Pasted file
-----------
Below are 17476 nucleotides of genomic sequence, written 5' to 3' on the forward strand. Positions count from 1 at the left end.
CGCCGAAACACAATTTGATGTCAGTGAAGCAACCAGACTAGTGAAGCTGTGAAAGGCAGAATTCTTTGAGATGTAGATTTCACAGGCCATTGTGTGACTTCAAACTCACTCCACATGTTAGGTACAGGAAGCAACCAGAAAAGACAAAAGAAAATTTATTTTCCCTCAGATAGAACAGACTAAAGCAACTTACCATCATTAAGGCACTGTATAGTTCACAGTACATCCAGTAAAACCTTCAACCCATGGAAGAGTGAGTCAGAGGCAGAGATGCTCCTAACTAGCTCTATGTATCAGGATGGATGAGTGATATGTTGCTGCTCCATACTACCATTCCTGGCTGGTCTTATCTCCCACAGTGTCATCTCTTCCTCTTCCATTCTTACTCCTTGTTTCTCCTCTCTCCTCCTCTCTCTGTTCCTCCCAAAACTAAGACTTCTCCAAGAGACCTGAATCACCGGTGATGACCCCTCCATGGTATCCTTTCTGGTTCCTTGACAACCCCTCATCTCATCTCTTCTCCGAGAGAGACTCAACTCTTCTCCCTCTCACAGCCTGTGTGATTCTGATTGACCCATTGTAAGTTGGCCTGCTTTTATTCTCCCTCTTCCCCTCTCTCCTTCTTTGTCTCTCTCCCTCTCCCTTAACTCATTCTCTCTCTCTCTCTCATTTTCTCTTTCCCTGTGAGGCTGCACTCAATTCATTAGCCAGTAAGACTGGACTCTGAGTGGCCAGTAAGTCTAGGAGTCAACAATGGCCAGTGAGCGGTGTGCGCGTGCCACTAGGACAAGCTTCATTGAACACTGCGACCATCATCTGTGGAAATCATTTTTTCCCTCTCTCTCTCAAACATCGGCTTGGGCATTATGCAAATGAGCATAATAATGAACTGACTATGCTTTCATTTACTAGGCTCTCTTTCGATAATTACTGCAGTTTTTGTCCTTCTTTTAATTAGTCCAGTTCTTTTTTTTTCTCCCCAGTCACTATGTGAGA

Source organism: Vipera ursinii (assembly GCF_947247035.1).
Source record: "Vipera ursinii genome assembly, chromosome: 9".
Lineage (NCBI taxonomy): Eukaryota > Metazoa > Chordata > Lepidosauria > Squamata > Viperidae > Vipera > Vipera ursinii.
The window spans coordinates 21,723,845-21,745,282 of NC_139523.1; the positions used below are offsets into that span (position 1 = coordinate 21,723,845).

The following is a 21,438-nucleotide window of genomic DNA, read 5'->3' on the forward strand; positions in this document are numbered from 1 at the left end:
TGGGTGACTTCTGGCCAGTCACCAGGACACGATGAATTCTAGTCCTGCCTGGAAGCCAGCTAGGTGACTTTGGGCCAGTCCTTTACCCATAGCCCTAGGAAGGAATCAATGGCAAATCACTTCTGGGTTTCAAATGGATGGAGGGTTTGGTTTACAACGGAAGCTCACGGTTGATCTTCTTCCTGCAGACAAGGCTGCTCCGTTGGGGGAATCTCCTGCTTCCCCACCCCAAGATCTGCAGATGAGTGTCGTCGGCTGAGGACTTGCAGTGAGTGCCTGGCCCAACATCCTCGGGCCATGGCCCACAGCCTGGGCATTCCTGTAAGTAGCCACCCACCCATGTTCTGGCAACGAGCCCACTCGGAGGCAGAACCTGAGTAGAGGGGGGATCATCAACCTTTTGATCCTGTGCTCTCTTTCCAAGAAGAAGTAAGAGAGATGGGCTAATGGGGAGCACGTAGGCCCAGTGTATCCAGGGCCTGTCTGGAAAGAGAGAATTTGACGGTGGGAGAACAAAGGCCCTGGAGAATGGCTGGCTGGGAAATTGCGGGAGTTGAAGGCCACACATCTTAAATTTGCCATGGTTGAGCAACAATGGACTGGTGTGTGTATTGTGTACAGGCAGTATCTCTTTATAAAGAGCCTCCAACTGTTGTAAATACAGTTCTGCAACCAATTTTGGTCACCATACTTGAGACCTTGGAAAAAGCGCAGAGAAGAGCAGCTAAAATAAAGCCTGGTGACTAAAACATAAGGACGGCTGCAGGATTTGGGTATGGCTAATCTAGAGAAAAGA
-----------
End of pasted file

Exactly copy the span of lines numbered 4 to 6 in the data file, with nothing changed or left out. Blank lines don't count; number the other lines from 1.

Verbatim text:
Source record: "Vipera ursinii genome assembly, chromosome: 9".
Lineage (NCBI taxonomy): Eukaryota > Metazoa > Chordata > Lepidosauria > Squamata > Viperidae > Vipera > Vipera ursinii.
The window spans coordinates 21,723,845-21,745,282 of NC_139523.1; the positions used below are offsets into that span (position 1 = coordinate 21,723,845).